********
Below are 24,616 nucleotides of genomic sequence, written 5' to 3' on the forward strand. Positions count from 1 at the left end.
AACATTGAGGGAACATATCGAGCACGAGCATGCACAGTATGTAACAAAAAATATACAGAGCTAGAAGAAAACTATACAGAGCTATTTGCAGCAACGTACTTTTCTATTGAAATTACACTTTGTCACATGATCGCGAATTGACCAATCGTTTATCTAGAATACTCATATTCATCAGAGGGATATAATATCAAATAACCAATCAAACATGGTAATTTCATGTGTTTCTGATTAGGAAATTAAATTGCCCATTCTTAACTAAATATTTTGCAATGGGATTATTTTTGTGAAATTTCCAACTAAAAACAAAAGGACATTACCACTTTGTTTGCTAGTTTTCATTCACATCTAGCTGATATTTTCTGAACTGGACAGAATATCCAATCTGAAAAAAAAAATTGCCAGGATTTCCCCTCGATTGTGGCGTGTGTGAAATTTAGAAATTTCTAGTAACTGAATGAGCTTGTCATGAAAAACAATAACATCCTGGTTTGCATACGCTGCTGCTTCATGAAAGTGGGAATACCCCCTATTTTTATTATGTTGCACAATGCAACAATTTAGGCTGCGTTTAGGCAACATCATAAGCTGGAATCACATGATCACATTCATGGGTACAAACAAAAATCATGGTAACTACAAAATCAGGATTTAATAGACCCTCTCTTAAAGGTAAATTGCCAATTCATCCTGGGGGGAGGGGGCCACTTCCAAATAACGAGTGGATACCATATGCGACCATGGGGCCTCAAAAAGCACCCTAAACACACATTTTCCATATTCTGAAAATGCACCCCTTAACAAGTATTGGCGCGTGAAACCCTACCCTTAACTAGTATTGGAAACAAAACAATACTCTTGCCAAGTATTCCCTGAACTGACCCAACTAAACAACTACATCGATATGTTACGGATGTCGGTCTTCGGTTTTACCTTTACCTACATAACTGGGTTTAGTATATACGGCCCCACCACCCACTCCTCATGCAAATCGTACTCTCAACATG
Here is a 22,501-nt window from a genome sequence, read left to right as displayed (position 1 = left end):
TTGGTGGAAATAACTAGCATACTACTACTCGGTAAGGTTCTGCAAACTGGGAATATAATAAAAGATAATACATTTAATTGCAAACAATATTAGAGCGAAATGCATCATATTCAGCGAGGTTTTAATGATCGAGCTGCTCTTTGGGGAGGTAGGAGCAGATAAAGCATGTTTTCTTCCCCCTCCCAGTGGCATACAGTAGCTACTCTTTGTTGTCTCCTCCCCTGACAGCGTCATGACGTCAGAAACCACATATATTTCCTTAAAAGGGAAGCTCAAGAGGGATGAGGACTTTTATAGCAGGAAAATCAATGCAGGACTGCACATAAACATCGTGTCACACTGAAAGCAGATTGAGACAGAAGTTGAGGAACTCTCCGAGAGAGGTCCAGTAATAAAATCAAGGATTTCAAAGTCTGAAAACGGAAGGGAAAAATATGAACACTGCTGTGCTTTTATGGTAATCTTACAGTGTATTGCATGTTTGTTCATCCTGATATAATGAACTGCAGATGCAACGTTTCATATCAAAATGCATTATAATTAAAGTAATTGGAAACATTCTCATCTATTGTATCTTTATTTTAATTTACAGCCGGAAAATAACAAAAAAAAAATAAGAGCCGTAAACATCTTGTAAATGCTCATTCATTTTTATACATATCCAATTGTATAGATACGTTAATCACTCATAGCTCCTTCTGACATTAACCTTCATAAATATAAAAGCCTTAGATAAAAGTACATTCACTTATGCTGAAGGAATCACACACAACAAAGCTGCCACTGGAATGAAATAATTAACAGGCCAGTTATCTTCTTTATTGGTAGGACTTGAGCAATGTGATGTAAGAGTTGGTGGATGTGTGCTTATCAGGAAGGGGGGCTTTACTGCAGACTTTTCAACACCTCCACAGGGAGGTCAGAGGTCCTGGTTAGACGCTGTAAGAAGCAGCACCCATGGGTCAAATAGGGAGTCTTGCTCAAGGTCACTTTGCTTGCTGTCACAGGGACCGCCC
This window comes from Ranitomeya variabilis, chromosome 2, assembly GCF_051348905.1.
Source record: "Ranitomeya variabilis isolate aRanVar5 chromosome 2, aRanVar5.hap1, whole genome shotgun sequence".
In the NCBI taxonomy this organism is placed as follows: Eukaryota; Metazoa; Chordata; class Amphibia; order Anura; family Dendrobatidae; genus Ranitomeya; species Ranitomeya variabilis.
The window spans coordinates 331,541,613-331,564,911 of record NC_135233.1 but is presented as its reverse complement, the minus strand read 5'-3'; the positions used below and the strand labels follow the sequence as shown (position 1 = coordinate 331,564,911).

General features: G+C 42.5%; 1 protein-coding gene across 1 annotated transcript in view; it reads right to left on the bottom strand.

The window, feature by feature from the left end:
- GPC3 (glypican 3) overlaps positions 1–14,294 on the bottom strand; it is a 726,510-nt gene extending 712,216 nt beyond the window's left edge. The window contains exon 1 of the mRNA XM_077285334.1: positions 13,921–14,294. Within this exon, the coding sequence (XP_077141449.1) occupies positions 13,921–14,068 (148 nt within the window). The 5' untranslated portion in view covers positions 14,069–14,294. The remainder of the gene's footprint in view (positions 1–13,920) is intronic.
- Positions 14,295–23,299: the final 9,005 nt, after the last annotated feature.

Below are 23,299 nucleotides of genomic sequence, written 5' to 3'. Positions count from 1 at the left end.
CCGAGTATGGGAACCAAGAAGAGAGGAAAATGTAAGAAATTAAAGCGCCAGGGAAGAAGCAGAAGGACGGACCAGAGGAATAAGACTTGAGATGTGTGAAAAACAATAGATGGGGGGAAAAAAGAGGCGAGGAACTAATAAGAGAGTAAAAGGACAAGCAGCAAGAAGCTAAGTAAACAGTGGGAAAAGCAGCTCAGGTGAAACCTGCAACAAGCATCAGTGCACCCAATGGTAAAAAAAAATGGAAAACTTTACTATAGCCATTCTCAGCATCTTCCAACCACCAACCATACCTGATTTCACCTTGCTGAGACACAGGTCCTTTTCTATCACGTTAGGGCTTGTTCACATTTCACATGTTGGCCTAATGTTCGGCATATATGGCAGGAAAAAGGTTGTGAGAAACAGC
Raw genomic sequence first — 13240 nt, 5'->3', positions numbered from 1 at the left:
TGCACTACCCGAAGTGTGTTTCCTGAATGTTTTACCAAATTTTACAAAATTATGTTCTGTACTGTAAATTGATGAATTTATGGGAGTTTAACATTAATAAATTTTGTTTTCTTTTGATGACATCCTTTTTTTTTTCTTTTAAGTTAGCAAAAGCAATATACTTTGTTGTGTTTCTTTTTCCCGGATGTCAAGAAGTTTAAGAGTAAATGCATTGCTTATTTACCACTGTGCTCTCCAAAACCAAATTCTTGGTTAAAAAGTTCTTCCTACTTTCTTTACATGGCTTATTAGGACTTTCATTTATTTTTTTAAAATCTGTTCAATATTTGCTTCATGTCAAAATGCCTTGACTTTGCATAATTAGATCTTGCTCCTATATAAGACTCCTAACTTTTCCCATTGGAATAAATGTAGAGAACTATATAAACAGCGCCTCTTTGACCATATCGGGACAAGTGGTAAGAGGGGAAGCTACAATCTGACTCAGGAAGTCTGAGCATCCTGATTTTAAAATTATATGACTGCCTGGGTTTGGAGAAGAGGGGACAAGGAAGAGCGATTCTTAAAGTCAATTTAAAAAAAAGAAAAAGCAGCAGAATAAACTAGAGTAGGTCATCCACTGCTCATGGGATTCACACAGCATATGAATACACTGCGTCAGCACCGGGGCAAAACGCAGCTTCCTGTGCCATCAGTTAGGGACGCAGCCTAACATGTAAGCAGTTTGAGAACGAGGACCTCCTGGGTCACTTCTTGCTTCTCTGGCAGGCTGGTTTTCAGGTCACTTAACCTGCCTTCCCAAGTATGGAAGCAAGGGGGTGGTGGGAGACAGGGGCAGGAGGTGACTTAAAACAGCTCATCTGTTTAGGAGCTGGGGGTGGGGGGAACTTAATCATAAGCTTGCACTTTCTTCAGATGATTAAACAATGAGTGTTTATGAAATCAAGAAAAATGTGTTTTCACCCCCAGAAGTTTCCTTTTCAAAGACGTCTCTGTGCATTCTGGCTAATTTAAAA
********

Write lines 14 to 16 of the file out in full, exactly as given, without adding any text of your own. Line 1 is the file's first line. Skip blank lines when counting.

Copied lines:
CCGAGTATGGGAACCAAGAAGAGAGGAAAATGTAAGAAATTAAAGCGCCAGGGAAGAAGCAGAAGGACGGACCAGAGGAATAAGACTTGAGATGTGTGAAAAACAATAGATGGGGGGAAAAAAGAGGCGAGGAACTAATAAGAGAGTAAAAGGACAAGCAGCAAGAAGCTAAGTAAACAGTGGGAAAAGCAGCTCAGGTGAAACCTGCAACAAGCATCAGTGCACCCAATGGTAAAAAAAAATGGAAAACTTTACTATAGCCATTCTCAGCATCTTCCAACCACCAACCATACCTGATTTCACCTTGCTGAGACACAGGTCCTTTTCTATCACGTTAGGGCTTGTTCACATTTCACATGTTGGCCTAATGTTCGGCATATATGGCAGGAAAAAGGTTGTGAGAAACAGC
Raw genomic sequence first — 13240 nt, 5'->3', positions numbered from 1 at the left:
TGCACTACCCGAAGTGTGTTTCCTGAATGTTTTACCAAATTTTACAAAATTATGTTCTGTACTGTAAATTGATGAATTTATGGGAGTTTAACATTAATAAATTTTGTTTTCTTTTGATGACATCCTTTTTTTTTTCTTTTAAGTTAGCAAAAGCAATATACTTTGTTGTGTTTCTTTTTCCCGGATGTCAAGAAGTTTAAGAGTAAATGCATTGCTTATTTACCACTGTGCTCTCCAAAACCAAATTCTTGGTTAAAAAGTTCTTCCTACTTTCTTTACATGGCTTATTAGGACTTTCATTTATTTTTTTAAAATCTGTTCAATATTTGCTTCATGTCAAAATGCCTTGACTTTGCATAATTAGATCTTGCTCCTATATAAGACTCCTAACTTTTCCCATTGGAATAAATGTAGAGAACTATATAAACAGCGCCTCTTTGACCATATCGGGACAAGTGGTAAGAGGGGAAGCTACAATCTGACTCAGGAAGTCTGAGCATCCTGATTTTAAAATTATATGACTGCCTGGGTTTGGAGAAGAGGGGACAAGGAAGAGCGATTCTTAAAGTCAATTTAAAAAAAAGAAAAAGCAGCAGAATAAACTAGAGTAGGTCATCCACTGCTCATGGGATTCACACAGCATATGAATACACTGCGTCAGCACCGGGGCAAAACGCAGCTTCCTGTGCCATCAGTTAGGGACGCAGCCTAACATGTAAGCAGTTTGAGAACGAGGACCTCCTGGGTCACTTCTTGCTTCTCTGGCAGGCTGGTTTTCAGGTCACTTAACCTGCCTTCCCAAGTATGGAAGCAAGGGGGTGGTGGGAGACAGGGGCAGGAGGTGACTTAAAACAGCTCATCTGTTTAGGAGCTGGGGGTGGGGGGAACTTAATCATAAGCTTGCACTTTCTTCAGATGATTAAACAATGAGTGTTTATGAAATCAAGAAAAATGTGTTTTCACCCCCAGAAGTTTCCTTTTCAAAGACGTCTCTGTGCATTCTGGCTAATTTAAAA